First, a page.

An oyster feast

After his masterclass on olive oil, Edgardo Pacheco left behind some tasting glasses. When we asked him for the easiest way to return them, he answered with an invitation: “Do you want to join me for an oyster tasting?” How could we say no?

We met at JNcQuoi, an elegant restaurant in Lisbon’s Avenida da Liberdade. Edgardo introduced us to Rui Moreira, the president of the Portuguese aquaculture association, and two oyster producers, Hugo Castillo from Aquanostra and Pedro Ferreira from Exporsado. They are part of a small group of entrepreneurs who are passionate about oysters. Their mission is to take advantage of Portugal’s unique maritime terroir to produce exquisite oysters. Most of their production is exported to France, but their oysters are increasingly popular in Portuguese bars and restaurants.

We learned that Portugal has an oyster variety called Gryphoea Angulate that, by happenstance, became popular in France. In 1868, a French ship called the Morlaisien departed from Setúbal loaded with Portuguese oysters. The ship was caught in a storm and sought refuge in Gironde, a port in Bordeaux. By the time the storm cleared, the oysters had spoiled and were thrown overboard. Some of the oysters were still alive and propagated in French waters. When, in the 1920s, an epidemic decimated the oyster variety cultivated in France (Ostrea Edu­lis), local oyster farmers and merchants embraced the Portuguese oysters. Known as “les Portugaises,” they were both produced in France and imported from Portugal. Unfortunately, in the 1970s, an epidemic infection combined with environmental pressures increased the mortality rate of the Gryphoea Angulate. For this reason, most Portuguese producers currently grow an oyster variety from Japan called Crassostrea Giga.

The oysters consumed in restaurants around the world come from oyster farms. Wild oysters are generally scrawny and insipid. The French call them “rabbit ears” because of their large elongated shells. 

Oysters are raised in ocean water inside bags. They live on the microscopic algae in seawater, so no feeding is required. Still, oyster farming is a lot of work. Just like champagne bottles undergoing remuage, oyster bags need to be turned daily. This turning creates small fractures in the edges of the shells that result in rounder shells. It also produces better-tasting oysters, perhaps because the mollusk gets fatter when it does not grow a large shell. 

A waiter interrupted our conversation by announcing the arrival of two large trays of oysters seemingly floating on crushed ice. “We will first taste the oysters with water,” instructed Edgardo, “and then pair them with a couple of wines.”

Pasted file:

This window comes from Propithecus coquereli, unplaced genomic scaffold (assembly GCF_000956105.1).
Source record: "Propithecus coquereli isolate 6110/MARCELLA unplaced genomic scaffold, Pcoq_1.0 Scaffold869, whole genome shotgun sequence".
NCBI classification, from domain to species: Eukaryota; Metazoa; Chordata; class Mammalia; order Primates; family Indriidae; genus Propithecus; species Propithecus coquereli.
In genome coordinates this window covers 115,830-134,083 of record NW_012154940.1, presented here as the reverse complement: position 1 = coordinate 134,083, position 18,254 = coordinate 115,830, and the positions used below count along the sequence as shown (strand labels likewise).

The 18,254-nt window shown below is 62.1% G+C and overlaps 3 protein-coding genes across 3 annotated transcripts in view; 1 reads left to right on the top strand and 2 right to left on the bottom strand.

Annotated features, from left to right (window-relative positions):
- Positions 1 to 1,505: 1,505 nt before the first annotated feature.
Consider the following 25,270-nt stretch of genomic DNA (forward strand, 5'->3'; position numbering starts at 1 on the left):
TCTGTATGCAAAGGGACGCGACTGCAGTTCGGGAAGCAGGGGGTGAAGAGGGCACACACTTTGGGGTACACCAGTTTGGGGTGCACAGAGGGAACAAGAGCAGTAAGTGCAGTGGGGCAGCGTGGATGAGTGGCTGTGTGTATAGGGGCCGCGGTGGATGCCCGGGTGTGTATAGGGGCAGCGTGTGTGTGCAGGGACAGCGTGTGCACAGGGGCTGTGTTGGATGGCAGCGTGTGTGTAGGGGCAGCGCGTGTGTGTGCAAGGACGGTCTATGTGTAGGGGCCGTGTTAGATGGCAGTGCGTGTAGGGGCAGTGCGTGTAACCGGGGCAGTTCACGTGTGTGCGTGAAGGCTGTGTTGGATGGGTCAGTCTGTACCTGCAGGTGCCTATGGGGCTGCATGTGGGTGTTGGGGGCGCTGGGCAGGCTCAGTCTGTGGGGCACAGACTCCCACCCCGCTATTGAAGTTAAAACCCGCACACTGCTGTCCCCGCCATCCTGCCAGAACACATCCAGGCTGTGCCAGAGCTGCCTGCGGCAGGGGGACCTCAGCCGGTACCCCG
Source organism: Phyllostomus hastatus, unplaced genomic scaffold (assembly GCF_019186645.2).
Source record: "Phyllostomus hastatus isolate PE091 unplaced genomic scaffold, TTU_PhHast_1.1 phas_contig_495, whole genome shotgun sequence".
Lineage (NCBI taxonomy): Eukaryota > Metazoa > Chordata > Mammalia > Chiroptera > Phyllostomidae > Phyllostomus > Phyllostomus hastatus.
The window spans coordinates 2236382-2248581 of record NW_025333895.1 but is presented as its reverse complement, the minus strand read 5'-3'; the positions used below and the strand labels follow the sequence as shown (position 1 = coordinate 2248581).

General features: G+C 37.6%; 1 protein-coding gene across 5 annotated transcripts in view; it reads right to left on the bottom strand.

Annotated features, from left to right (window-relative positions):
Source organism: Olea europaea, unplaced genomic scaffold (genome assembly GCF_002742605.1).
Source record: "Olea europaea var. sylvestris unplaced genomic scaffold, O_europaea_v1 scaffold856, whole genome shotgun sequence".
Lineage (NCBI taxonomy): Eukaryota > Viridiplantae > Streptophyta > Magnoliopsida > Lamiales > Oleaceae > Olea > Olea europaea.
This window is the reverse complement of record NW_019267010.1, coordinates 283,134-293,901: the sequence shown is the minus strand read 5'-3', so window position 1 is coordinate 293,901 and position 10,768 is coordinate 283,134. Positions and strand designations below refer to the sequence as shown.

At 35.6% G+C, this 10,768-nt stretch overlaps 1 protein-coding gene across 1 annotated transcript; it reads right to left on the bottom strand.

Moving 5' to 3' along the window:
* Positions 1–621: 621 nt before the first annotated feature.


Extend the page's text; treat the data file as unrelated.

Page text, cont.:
We picked up one of the shells and held it for a moment to admire its sculptural beauty. Then, we tasted the delicate mollusk. It has the exhilarating taste of the sea! But, unlike sea water, oysters sate our appetite leaving us deeply satisfied.

There were oysters from seven producers and four regions: Aveiro (António Sá and Ilha dos Puxadoiros), Sado (Aquanostra and Exporsado), Alvor (Alvostral and Ostraselect), and Ria Formosa (Francisco Frazão).

These oysters vary in fatness, texture, iodine content, sweetness, and saltiness. Larger oysters are sweeter because they have a bigger muscle, which is the sweetest part of the mollusk.  Some oysters have more iodine than others because of differences in the terroir where they are raised.

Jonathan Swift famously wrote that “It was a brave man who first ate an oyster.” It was also a desperate man. Oysters are notoriously difficult to open. Hugo Castillo gave us small knives that made us feel like pirates and taught us how to open an oyster without using a power drill. It does get easier with practice. 

Once our oyster was open, Hugo told us to clean it, discarding the water that is mixed with debris. Then, we cut the nerve and flip the mollusk to improve its appearance on the shell. A couple of minutes later, the oyster magically replenishes the shell with water. It can do this trick up to seven times, which is one of the reasons why oysters survive for about ten days in a cold environment outside the ocean.